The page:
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- 2016 All-Missourian Boys Basketball (04/29/16)
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- Law firm requests information about Cape's traffic cameras (04/25/16)3
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Residents survey flood damage in Allenville
The only route to Allenville was guarded by sheriff's deputies Friday. Water still surrounded the impoverished town of 110, but had receded enough to allow residents to return home to survey the damage. Some were joyfully reunited with relatives who refused to evacuate. Others shook their heads as they learned their houses had flooded, which buckled floors and destroyed carpet. Still others returned to find their dogs or livestock dead.
Phil Thompson stayed put during Wednesday morning's evacuations to care for his terminally ill mother, Dorothy. He watched his wife, daughter, son-in-law and grandson load a rescue boat and power through waist-high water, while he headed south to his mother's home. There he and other family members took turns napping and keeping an eye on water levels.
"I don't think anybody dreamed of this. Everyone kept getting scared, and I said, 'It will stop.' '82 was bad. I thought we couldn't top that," he said.
His mother, 87, survived, and her house did not flood. But when Thompson returned to his home, recently remodeled, he found a different story. Ten inches of water had accumulated, causing the tile to buckle and leaving mildew and mud. Next door, Thompson Upholstery, the only business in town, was also flooded. Trash and corn stalks littered the mostly-dry roads.
"It was devastating," he said.
On Friday, he did not know what his plan of action would be. "I don't know what we're going to do," he said. He did not have flood insurance.
Although Allenville is less than a mile from the Diversion Channel, which collects water from four major streams and takes the water to the Mississippi River, the town has never experienced flooding like this week, residents said over and over. Most said they never thought the water would rise as quickly as it did or to the extent that it did.
"Everyone knew the water was coming. No one expected it to be like this," said Mayor Erie Foster.
Foster, along with his brother Ethan and residents Jason Dozier and Mark Headrick, stayed in town to help evacuate people. Out of 110 people, about 15 to 20 stayed. Fear of looting kept some in town, Foster said.
As water rose early Wednesday morning, most people drove their vehicles or equipment to Whitewater Street and then gathered at the city hall, a one-story barnlike structure. Crews of rescue workers, including those from Water Patrol and the Delta Fire Department, loaded people directly into boats. Five to six people were taken at a time across the Diversion Channel, where they were then transported by truck to the Delta Community Center.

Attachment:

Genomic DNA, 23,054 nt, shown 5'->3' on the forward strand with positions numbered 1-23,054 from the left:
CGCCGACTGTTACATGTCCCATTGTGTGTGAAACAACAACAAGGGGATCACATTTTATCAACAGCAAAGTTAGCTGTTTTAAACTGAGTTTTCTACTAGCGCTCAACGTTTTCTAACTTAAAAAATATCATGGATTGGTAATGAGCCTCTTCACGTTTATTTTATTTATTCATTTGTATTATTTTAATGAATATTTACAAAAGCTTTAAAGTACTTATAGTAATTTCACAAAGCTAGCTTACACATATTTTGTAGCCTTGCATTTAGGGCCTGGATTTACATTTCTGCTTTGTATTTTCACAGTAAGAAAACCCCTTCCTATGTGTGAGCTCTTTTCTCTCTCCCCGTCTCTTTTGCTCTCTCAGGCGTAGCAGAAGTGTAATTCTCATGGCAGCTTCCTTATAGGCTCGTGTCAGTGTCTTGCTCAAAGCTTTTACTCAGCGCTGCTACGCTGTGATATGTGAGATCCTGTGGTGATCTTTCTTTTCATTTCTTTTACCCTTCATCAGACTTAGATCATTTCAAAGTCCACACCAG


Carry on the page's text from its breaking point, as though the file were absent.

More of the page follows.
"The water was so cold, and the waves were white-capping. I was scared for my life," Headrick said.
Crews watched railroad ties, a dead dog, and a one point, a 500-gallon liquid propane tank float by. Headrick said he stayed to keep an eye on his place and to help everyone else out of town.
Dozier helped save a horse up to its neck in water by putting a rope on it and pulling the animal to safety. Authorities were trying to determine how to dispose of six goats, three turkeys and 10 chickens Friday.
Less than ten homes flooded, but the skirts were ripped off many of the mobile homes, destroying the flooring or insulation as water rose. After seeing their homes, Foster said he expected some to leave again, afraid the town would be reflooded as the Mississippi River rises and forces itself into the Diversion Channel.
Usually the West Cape Girardeau County town becomes an island during flooding, and this week was no exception. Parts of county roads 233, 241, 236 and 253 leading to the town were closed, inundated with water. Only County Road 238 was passable.
The town was mostly quiet by sundown, except for the sound of dogs barking. Deputies were expected to patrol the streets at night to prevent break-ins to empty homes.
"At least we're alive. That's all that matters," said Brenda Sebastian.
335-6611, extension 123
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